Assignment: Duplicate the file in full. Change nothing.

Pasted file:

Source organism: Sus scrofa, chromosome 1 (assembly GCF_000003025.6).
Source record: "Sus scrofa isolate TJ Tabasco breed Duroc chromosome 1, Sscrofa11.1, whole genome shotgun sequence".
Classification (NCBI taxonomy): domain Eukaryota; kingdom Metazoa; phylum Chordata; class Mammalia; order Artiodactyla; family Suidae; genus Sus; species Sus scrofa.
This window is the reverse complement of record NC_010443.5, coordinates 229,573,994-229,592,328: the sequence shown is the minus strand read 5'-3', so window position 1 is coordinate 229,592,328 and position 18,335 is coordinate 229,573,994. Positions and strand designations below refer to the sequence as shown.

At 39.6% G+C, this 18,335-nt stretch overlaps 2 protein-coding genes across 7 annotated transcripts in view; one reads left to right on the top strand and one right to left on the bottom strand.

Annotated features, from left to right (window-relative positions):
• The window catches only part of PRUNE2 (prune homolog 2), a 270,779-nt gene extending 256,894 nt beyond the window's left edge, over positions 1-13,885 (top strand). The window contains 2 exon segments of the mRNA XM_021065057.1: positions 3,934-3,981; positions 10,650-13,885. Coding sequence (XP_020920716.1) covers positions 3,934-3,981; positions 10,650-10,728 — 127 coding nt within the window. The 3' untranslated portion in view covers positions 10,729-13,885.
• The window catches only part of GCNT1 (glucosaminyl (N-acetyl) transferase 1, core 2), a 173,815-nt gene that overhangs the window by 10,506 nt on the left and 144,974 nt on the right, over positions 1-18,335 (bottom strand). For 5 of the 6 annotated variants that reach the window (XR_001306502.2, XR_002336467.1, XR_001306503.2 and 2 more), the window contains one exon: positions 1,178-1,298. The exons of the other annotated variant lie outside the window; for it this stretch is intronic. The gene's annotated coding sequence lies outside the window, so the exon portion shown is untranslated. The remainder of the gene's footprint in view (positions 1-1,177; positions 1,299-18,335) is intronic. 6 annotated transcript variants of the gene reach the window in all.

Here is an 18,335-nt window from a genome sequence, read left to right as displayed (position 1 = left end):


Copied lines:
Source organism: Sus scrofa, chromosome 1 (assembly GCF_000003025.6).
Source record: "Sus scrofa isolate TJ Tabasco breed Duroc chromosome 1, Sscrofa11.1, whole genome shotgun sequence".
Classification (NCBI taxonomy): domain Eukaryota; kingdom Metazoa; phylum Chordata; class Mammalia; order Artiodactyla; family Suidae; genus Sus; species Sus scrofa.
This window is the reverse complement of record NC_010443.5, coordinates 229,573,994-229,592,328: the sequence shown is the minus strand read 5'-3', so window position 1 is coordinate 229,592,328 and position 18,335 is coordinate 229,573,994. Positions and strand designations below refer to the sequence as shown.

At 39.6% G+C, this 18,335-nt stretch overlaps 2 protein-coding genes across 7 annotated transcripts in view; one reads left to right on the top strand and one right to left on the bottom strand.

Annotated features, from left to right (window-relative positions):
• The window catches only part of PRUNE2 (prune homolog 2), a 270,779-nt gene extending 256,894 nt beyond the window's left edge, over positions 1-13,885 (top strand). The window contains 2 exon segments of the mRNA XM_021065057.1: positions 3,934-3,981; positions 10,650-13,885. Coding sequence (XP_020920716.1) covers positions 3,934-3,981; positions 10,650-10,728 — 127 coding nt within the window. The 3' untranslated portion in view covers positions 10,729-13,885.
• The window catches only part of GCNT1 (glucosaminyl (N-acetyl) transferase 1, core 2), a 173,815-nt gene that overhangs the window by 10,506 nt on the left and 144,974 nt on the right, over positions 1-18,335 (bottom strand). For 5 of the 6 annotated variants that reach the window (XR_001306502.2, XR_002336467.1, XR_001306503.2 and 2 more), the window contains one exon: positions 1,178-1,298. The exons of the other annotated variant lie outside the window; for it this stretch is intronic. The gene's annotated coding sequence lies outside the window, so the exon portion shown is untranslated. The remainder of the gene's footprint in view (positions 1-1,177; positions 1,299-18,335) is intronic. 6 annotated transcript variants of the gene reach the window in all.

Here is an 18,335-nt window from a genome sequence, read left to right as displayed (position 1 = left end):